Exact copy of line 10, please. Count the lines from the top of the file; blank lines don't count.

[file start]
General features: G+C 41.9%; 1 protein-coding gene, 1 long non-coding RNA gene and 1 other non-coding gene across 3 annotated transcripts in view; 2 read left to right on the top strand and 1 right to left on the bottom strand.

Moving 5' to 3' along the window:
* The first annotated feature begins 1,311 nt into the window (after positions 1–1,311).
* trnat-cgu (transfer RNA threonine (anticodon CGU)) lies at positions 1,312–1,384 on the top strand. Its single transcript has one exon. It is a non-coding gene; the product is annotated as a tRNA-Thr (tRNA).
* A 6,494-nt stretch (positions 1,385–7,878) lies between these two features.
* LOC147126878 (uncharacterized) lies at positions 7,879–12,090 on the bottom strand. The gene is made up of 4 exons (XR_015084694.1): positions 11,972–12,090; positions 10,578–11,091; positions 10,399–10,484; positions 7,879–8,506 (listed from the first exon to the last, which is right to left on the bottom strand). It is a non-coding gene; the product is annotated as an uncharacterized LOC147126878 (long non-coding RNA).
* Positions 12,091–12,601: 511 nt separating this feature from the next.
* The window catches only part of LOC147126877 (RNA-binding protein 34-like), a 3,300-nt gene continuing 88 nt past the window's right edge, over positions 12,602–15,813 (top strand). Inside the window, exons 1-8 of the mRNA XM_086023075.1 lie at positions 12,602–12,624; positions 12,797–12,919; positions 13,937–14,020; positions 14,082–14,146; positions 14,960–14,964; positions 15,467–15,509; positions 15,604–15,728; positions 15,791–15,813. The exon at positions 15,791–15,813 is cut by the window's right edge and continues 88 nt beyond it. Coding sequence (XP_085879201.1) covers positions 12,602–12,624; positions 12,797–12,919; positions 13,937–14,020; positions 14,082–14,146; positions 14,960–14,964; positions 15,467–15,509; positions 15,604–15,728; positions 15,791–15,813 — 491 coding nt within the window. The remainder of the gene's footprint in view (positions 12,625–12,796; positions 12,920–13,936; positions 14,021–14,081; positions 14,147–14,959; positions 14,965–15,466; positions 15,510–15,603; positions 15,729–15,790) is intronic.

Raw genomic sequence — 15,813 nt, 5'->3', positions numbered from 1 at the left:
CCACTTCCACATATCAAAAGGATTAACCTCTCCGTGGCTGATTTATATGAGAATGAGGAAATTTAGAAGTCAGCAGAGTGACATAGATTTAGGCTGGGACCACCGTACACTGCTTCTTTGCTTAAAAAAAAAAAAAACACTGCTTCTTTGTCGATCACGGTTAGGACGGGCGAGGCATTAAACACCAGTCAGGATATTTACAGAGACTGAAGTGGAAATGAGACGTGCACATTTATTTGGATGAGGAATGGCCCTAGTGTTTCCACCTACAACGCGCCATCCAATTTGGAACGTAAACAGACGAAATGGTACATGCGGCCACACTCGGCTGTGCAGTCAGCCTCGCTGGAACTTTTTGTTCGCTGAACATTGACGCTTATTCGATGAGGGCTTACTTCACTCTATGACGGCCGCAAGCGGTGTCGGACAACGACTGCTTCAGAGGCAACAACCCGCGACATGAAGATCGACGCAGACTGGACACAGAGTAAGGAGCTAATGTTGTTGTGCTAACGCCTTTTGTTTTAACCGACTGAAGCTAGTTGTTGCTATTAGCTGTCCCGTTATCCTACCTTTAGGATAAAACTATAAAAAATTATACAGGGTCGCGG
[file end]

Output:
CCACTTCCACATATCAAAAGGATTAACCTCTCCGTGGCTGATTTATATGAGAATGAGGAAATTTAGAAGTCAGCAGAGTGACATAGATTTAGGCTGGGACCACCGTACACTGCTTCTTTGCTTAAAAAAAAAAAAAACACTGCTTCTTTGTCGATCACGGTTAGGACGGGCGAGGCATTAAACACCAGTCAGGATATTTACAGAGACTGAAGTGGAAATGAGACGTGCACATTTATTTGGATGAGGAATGGCCCTAGTGTTTCCACCTACAACGCGCCATCCAATTTGGAACGTAAACAGACGAAATGGTACATGCGGCCACACTCGGCTGTGCAGTCAGCCTCGCTGGAACTTTTTGTTCGCTGAACATTGACGCTTATTCGATGAGGGCTTACTTCACTCTATGACGGCCGCAAGCGGTGTCGGACAACGACTGCTTCAGAGGCAACAACCCGCGACATGAAGATCGACGCAGACTGGACACAGAGTAAGGAGCTAATGTTGTTGTGCTAACGCCTTTTGTTTTAACCGACTGAAGCTAGTTGTTGCTATTAGCTGTCCCGTTATCCTACCTTTAGGATAAAACTATAAAAAATTATACAGGGTCGCGG